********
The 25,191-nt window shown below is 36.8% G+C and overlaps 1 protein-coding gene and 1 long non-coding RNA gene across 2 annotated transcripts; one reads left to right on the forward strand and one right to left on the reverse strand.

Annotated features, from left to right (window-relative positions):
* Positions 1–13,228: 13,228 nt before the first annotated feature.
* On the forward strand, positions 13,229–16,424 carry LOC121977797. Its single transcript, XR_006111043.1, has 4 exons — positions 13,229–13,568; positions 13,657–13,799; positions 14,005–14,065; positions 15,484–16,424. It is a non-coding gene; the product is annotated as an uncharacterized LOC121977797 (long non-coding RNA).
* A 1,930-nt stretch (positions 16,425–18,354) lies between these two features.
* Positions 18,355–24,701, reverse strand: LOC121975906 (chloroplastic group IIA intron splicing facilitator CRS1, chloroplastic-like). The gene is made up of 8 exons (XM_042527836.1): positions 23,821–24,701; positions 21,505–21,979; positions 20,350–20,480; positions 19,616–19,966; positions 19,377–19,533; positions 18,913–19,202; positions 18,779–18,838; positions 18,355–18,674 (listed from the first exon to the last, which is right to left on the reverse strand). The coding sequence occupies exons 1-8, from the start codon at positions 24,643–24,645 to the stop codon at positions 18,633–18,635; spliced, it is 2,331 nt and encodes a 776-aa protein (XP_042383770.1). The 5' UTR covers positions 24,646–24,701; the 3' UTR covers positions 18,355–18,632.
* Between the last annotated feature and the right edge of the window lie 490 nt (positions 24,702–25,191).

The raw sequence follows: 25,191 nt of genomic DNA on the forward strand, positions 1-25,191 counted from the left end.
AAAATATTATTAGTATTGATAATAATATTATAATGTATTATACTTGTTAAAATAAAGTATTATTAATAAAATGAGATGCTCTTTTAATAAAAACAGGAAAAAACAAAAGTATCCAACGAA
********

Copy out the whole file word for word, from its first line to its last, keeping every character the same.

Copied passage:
The 25,191-nt window shown below is 36.8% G+C and overlaps 1 protein-coding gene and 1 long non-coding RNA gene across 2 annotated transcripts; one reads left to right on the forward strand and one right to left on the reverse strand.

Annotated features, from left to right (window-relative positions):
* Positions 1–13,228: 13,228 nt before the first annotated feature.
* On the forward strand, positions 13,229–16,424 carry LOC121977797. Its single transcript, XR_006111043.1, has 4 exons — positions 13,229–13,568; positions 13,657–13,799; positions 14,005–14,065; positions 15,484–16,424. It is a non-coding gene; the product is annotated as an uncharacterized LOC121977797 (long non-coding RNA).
* A 1,930-nt stretch (positions 16,425–18,354) lies between these two features.
* Positions 18,355–24,701, reverse strand: LOC121975906 (chloroplastic group IIA intron splicing facilitator CRS1, chloroplastic-like). The gene is made up of 8 exons (XM_042527836.1): positions 23,821–24,701; positions 21,505–21,979; positions 20,350–20,480; positions 19,616–19,966; positions 19,377–19,533; positions 18,913–19,202; positions 18,779–18,838; positions 18,355–18,674 (listed from the first exon to the last, which is right to left on the reverse strand). The coding sequence occupies exons 1-8, from the start codon at positions 24,643–24,645 to the stop codon at positions 18,633–18,635; spliced, it is 2,331 nt and encodes a 776-aa protein (XP_042383770.1). The 5' UTR covers positions 24,646–24,701; the 3' UTR covers positions 18,355–18,632.
* Between the last annotated feature and the right edge of the window lie 490 nt (positions 24,702–25,191).

The raw sequence follows: 25,191 nt of genomic DNA on the forward strand, positions 1-25,191 counted from the left end.
AAAATATTATTAGTATTGATAATAATATTATAATGTATTATACTTGTTAAAATAAAGTATTATTAATAAAATGAGATGCTCTTTTAATAAAAACAGGAAAAAACAAAAGTATCCAACGAA